When Egyptians woke up on the Friday of 28 January 2011, they had no clue that it was going to be one of the bloodiest days of the 18 days of the 25 January Revolution, during which protesters’ resistance strengthened in the face of security forces’ brutality.
They also did not realise that a government on the verge of collapse would resort to the most drastic measures, in a last attempt to control a revolution that had already gone under the leadership of the people by then.
On that day, Egypt went offline as the Internet and mobile phone lines were suspended on a national level as well as cell phone connections. For the first time in years, and perhaps the very first time for teenagers, people had to use landlines to check on family and friends as they received a flow of alarming news reports. But the regime’s plan failed and the Egyptian revolution left its mark.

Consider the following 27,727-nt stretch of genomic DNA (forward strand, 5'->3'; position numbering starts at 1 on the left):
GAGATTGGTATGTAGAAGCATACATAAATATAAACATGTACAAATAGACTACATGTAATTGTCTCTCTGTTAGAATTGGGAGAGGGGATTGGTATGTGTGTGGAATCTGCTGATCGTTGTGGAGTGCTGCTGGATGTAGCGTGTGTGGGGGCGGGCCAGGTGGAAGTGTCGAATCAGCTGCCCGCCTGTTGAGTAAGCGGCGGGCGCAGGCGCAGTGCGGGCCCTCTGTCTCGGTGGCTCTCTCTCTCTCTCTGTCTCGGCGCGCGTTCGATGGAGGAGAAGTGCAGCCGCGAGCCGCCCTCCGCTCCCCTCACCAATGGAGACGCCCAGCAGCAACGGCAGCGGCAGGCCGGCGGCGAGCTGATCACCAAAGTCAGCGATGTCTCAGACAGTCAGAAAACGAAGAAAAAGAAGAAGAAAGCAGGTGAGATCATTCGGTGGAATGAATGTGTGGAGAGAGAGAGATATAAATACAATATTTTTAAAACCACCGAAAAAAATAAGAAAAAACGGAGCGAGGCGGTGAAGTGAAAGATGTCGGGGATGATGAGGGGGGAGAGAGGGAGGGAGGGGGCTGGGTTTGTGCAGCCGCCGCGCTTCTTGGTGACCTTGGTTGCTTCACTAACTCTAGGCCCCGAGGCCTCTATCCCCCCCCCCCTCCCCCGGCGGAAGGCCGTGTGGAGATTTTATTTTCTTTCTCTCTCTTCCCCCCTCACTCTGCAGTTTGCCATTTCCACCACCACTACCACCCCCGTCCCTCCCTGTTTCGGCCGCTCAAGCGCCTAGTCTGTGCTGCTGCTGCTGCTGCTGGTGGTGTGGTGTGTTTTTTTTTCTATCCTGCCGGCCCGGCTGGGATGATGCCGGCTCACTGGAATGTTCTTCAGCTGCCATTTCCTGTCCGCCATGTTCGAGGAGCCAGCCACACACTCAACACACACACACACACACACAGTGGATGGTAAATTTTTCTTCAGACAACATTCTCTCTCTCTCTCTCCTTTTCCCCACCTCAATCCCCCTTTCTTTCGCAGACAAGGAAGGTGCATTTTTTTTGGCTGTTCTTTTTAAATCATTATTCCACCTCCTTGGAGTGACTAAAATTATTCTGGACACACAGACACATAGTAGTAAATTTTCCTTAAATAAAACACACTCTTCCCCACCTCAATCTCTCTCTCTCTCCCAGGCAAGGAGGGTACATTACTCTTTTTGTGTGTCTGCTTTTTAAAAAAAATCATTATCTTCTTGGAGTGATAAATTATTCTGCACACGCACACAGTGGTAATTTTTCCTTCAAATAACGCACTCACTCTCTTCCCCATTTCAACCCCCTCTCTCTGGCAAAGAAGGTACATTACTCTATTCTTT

The scenes of the clash between protesters and security forces on Kasr Al-Nil Bridge in Cairo’s downtown saw an unprecedented retreat from the forces and an entrance to Tahrir Square by protesters that changed the rules of the game.